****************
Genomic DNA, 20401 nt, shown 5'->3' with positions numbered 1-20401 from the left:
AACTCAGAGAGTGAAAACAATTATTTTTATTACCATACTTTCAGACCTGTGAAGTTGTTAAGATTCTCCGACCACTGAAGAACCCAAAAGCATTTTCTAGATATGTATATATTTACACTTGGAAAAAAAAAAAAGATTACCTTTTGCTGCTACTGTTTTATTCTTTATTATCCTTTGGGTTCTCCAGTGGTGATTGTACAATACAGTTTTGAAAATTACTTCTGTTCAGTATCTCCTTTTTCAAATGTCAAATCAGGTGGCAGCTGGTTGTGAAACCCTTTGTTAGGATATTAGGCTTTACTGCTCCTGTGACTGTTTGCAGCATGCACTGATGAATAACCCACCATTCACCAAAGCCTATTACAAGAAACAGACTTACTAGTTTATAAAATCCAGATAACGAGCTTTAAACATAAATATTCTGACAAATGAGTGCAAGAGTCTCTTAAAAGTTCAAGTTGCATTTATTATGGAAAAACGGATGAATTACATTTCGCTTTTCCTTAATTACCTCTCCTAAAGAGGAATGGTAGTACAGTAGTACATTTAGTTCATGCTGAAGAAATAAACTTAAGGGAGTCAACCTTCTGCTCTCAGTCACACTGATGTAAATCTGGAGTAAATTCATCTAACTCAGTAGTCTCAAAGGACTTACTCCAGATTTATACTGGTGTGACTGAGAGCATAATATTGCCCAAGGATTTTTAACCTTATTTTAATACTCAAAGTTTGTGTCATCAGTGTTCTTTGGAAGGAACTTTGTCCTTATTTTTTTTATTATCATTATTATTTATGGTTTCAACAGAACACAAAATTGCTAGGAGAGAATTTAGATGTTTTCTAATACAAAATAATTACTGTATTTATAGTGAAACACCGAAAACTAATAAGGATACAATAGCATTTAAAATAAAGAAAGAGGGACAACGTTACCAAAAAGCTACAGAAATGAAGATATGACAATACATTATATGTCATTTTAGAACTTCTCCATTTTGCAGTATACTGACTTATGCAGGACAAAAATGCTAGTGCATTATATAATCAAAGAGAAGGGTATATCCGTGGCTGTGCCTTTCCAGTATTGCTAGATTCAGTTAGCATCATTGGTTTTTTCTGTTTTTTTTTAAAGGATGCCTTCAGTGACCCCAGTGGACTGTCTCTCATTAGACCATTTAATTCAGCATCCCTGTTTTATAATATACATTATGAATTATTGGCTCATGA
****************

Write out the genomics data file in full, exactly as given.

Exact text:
Genomic DNA, 20401 nt, shown 5'->3' with positions numbered 1-20401 from the left:
AACTCAGAGAGTGAAAACAATTATTTTTATTACCATACTTTCAGACCTGTGAAGTTGTTAAGATTCTCCGACCACTGAAGAACCCAAAAGCATTTTCTAGATATGTATATATTTACACTTGGAAAAAAAAAAAAGATTACCTTTTGCTGCTACTGTTTTATTCTTTATTATCCTTTGGGTTCTCCAGTGGTGATTGTACAATACAGTTTTGAAAATTACTTCTGTTCAGTATCTCCTTTTTCAAATGTCAAATCAGGTGGCAGCTGGTTGTGAAACCCTTTGTTAGGATATTAGGCTTTACTGCTCCTGTGACTGTTTGCAGCATGCACTGATGAATAACCCACCATTCACCAAAGCCTATTACAAGAAACAGACTTACTAGTTTATAAAATCCAGATAACGAGCTTTAAACATAAATATTCTGACAAATGAGTGCAAGAGTCTCTTAAAAGTTCAAGTTGCATTTATTATGGAAAAACGGATGAATTACATTTCGCTTTTCCTTAATTACCTCTCCTAAAGAGGAATGGTAGTACAGTAGTACATTTAGTTCATGCTGAAGAAATAAACTTAAGGGAGTCAACCTTCTGCTCTCAGTCACACTGATGTAAATCTGGAGTAAATTCATCTAACTCAGTAGTCTCAAAGGACTTACTCCAGATTTATACTGGTGTGACTGAGAGCATAATATTGCCCAAGGATTTTTAACCTTATTTTAATACTCAAAGTTTGTGTCATCAGTGTTCTTTGGAAGGAACTTTGTCCTTATTTTTTTTATTATCATTATTATTTATGGTTTCAACAGAACACAAAATTGCTAGGAGAGAATTTAGATGTTTTCTAATACAAAATAATTACTGTATTTATAGTGAAACACCGAAAACTAATAAGGATACAATAGCATTTAAAATAAAGAAAGAGGGACAACGTTACCAAAAAGCTACAGAAATGAAGATATGACAATACATTATATGTCATTTTAGAACTTCTCCATTTTGCAGTATACTGACTTATGCAGGACAAAAATGCTAGTGCATTATATAATCAAAGAGAAGGGTATATCCGTGGCTGTGCCTTTCCAGTATTGCTAGATTCAGTTAGCATCATTGGTTTTTTCTGTTTTTTTTTAAAGGATGCCTTCAGTGACCCCAGTGGACTGTCTCTCATTAGACCATTTAATTCAGCATCCCTGTTTTATAATATACATTATGAATTATTGGCTCATGA